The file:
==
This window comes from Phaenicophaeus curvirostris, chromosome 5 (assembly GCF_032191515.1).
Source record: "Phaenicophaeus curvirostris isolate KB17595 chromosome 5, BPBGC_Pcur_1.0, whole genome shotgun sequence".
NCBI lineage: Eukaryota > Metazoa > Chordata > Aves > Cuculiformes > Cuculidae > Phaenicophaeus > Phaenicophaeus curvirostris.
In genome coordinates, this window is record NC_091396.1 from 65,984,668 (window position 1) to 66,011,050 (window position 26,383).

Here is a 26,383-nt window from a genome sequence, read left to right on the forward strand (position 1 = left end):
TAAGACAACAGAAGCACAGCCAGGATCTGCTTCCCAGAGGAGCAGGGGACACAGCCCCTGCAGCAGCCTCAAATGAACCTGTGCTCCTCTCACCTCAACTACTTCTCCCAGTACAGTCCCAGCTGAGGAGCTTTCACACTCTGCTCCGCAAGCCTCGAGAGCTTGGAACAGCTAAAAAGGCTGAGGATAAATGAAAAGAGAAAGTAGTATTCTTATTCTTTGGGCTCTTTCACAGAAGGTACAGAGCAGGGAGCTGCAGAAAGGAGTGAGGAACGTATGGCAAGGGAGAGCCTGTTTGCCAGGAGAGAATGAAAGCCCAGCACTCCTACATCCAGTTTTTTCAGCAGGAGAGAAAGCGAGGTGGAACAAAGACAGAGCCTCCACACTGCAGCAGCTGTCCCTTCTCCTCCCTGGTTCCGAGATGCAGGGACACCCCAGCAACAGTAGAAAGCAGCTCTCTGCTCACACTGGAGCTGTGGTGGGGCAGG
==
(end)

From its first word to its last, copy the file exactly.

This window comes from Phaenicophaeus curvirostris, chromosome 5 (assembly GCF_032191515.1).
Source record: "Phaenicophaeus curvirostris isolate KB17595 chromosome 5, BPBGC_Pcur_1.0, whole genome shotgun sequence".
NCBI lineage: Eukaryota > Metazoa > Chordata > Aves > Cuculiformes > Cuculidae > Phaenicophaeus > Phaenicophaeus curvirostris.
In genome coordinates, this window is record NC_091396.1 from 65,984,668 (window position 1) to 66,011,050 (window position 26,383).

Here is a 26,383-nt window from a genome sequence, read left to right on the forward strand (position 1 = left end):
TAAGACAACAGAAGCACAGCCAGGATCTGCTTCCCAGAGGAGCAGGGGACACAGCCCCTGCAGCAGCCTCAAATGAACCTGTGCTCCTCTCACCTCAACTACTTCTCCCAGTACAGTCCCAGCTGAGGAGCTTTCACACTCTGCTCCGCAAGCCTCGAGAGCTTGGAACAGCTAAAAAGGCTGAGGATAAATGAAAAGAGAAAGTAGTATTCTTATTCTTTGGGCTCTTTCACAGAAGGTACAGAGCAGGGAGCTGCAGAAAGGAGTGAGGAACGTATGGCAAGGGAGAGCCTGTTTGCCAGGAGAGAATGAAAGCCCAGCACTCCTACATCCAGTTTTTTCAGCAGGAGAGAAAGCGAGGTGGAACAAAGACAGAGCCTCCACACTGCAGCAGCTGTCCCTTCTCCTCCCTGGTTCCGAGATGCAGGGACACCCCAGCAACAGTAGAAAGCAGCTCTCTGCTCACACTGGAGCTGTGGTGGGGCAGG